The audio media inputs have simpler but welcome DSP, too — digital trim and automatic gain control with a single target output level control. The system’s outputs have very useful loudspeaker-management DSP, specifically eight-band fully parametric EQ, HPF, and LPF — with selectable topology (Butterworth, Bessel, and Linkwitz-Riley) and selectable slopes from 6dB/octave to48dB/octave. A digital delay of up to 341 milliseconds is also available on each output, as well as a limiter with threshold and release controls.
The software’s graphical user interface provides constant metering for all inputs and outputs, and in addition to displaying all aforementioned DSP information, it also facilitates control and monitoring of each of six zones. This control facilitates multilevel ducking and prioritization. Another feature that I really like is the inclusion of ambient sensing control of SPL, with some pretty sophisticated parametric controls — obviously including minimum and maximum gain, but also gain/sense ratio and speed. It also tracks sense statistics, providing valuable information to the system operator. The software also displays an output RTE matrix, which shows routing from zone to physical output. The software can also configure signal routing from each of three page stations.
I had no difficulty whatsoever connecting and configuring the system, including an ARC-2 remote-control unit. The software wizards vastly simplified the process of establishing network connections with my computer and with the ARC-2. The labeling wizard enabled me to establish labels for all inputs, outputs, zones, and page stations in just a couple of minutes. Once the labels were established, it was vastly easier to visualize signal flow — although mental visualization is not necessary because the software displays precisely where every signal comes from and where it’s going. In particular, the zone-sources page displays nodes in the signal flow — which, when clicked, open the control-interface page associated with them (i.e. duckers, SPL sensing, and output routing). This is a clean, neat, and well-planned graphical user interface.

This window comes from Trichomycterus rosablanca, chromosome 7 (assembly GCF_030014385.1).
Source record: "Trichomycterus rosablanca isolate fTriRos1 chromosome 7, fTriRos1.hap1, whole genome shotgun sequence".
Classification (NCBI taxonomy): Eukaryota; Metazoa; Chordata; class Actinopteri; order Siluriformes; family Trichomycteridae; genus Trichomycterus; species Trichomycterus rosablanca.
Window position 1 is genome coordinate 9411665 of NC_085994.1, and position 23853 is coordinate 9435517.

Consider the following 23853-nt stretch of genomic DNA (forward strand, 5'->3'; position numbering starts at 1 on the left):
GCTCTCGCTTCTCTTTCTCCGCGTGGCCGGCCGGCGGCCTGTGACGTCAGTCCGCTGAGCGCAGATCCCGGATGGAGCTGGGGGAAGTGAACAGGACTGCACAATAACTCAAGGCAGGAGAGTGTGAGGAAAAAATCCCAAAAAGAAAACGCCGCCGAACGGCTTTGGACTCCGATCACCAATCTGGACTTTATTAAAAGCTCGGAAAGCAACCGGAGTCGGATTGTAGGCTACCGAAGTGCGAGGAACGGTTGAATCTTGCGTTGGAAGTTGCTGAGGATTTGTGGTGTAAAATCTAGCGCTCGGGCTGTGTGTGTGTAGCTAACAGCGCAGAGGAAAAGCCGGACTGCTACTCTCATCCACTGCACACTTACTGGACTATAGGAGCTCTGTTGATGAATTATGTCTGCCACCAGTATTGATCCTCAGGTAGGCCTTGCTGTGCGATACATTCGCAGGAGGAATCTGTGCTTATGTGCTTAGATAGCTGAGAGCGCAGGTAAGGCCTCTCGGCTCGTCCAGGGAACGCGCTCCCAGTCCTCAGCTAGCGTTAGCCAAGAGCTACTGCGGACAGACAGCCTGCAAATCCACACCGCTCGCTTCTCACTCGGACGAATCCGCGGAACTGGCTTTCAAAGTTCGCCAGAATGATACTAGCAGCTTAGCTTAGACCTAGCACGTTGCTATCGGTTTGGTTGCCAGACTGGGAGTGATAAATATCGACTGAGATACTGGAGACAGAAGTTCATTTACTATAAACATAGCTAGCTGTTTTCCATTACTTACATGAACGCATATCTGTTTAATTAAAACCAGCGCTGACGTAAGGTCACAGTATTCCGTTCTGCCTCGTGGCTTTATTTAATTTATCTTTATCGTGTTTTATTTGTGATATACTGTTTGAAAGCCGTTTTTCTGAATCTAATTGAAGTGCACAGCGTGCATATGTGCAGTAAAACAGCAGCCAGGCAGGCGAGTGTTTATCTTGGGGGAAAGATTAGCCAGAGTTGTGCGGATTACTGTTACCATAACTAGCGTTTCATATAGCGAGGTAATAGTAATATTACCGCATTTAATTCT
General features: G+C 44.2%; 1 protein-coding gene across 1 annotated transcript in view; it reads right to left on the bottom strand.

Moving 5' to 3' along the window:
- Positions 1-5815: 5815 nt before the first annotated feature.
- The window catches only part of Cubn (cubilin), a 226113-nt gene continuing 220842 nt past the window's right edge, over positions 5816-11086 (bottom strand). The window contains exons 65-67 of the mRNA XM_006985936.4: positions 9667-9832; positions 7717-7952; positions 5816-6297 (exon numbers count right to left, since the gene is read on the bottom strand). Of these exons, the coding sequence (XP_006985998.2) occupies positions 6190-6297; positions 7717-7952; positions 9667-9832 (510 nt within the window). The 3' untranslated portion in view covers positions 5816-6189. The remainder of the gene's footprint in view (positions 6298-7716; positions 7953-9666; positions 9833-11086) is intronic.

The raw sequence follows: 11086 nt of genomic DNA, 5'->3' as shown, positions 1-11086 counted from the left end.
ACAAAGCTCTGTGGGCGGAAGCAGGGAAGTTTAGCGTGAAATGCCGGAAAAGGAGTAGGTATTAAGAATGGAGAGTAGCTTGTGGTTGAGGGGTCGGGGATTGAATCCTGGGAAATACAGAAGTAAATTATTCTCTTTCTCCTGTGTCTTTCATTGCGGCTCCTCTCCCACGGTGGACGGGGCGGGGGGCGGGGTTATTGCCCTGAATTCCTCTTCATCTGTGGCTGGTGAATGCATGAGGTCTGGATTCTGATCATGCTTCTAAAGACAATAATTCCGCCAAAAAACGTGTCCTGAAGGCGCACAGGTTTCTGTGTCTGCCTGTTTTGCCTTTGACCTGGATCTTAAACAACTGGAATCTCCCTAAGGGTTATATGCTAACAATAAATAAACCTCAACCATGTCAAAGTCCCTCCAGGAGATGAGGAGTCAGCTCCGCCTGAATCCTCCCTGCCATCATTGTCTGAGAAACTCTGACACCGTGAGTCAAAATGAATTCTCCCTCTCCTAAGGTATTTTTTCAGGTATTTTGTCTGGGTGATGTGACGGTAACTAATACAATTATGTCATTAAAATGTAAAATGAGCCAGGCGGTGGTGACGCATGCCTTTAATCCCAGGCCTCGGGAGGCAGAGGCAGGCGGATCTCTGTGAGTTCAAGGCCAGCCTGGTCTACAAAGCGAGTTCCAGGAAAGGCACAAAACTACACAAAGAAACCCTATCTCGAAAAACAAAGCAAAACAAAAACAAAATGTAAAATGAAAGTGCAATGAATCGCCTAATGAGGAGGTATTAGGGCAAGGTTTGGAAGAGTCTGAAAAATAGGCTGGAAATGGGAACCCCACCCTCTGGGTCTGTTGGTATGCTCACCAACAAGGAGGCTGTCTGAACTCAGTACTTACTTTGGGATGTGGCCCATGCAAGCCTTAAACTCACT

Audio passed through the system sounds great, and all EQs and dynamic processors use quality algorithms. Speaking of passing audio, one feature that I particularly liked was the capacity to send audio over the Cat-5 cables used for connection with ARC-control units. There are obviously going to be some limitations to this, but I still found it very powerful. Symetrix makes multiple ARC controllers available, ranging from simple to complex. I got to play with the ARC-2, which is the most sophisticated of the bunch. The ARC-2 is a single-gang, three-button device with a very welcome eight-character alphanumeric display. It’s powerful and aesthetically pleasing, and it is very easily named and programmed for no-muss, no-fuss operation via the external-controller wizard in the software.
The Symetrix Zone Mix 760 is a powerful zone mixer and signal-management tool. I have used a number of Symetrix products over the years, all of which have sounded great, and this unit is no exception. Considering its capacity to route audio over Cat-5, formidable DSP, ultra-simple operation, and reasonable price, I would strongly recommend it.
Product: Zone Mix 760
Pros: Audio over Cat-5 control cable, solid DSP.
Cons: Software not yet compatible with Microsoft Vista.
Applications: Paging and music-management zone mixer.
Sampling rate: 48kHz, ±100ppm
Frequency response: 20Hz to 20kHz, ±0.5dB
Dynamic range: >105dB (A-weighted)
Total THD+Noise: 90dB typical at +4dBu, 1kHz, 0dB gain
Input impedance: 6.67kΩ, balanced
Output impedance: 200Ω balanced, 100Ω unbalanced
Maximum input level: +24dBu mic/line, +8dBV RCA
Maximum output level: +24dBu, 100k (typical)
Mic preamp EIN: >-127dB, 22Hz to 22kHz, 100 source impedance
Mic/line gain: 0dB to 54dB
Phantom power: +20VDC
Input CMRR: >40dB, typical >50dB @ 1kHz
Interchannel crosstalk: >-80dB typical
John McJunkinis the principal of Avalon Podcasting in Chandler, Ariz. He has consulted in the development of studios and installations and provides high-quality podcast-production services.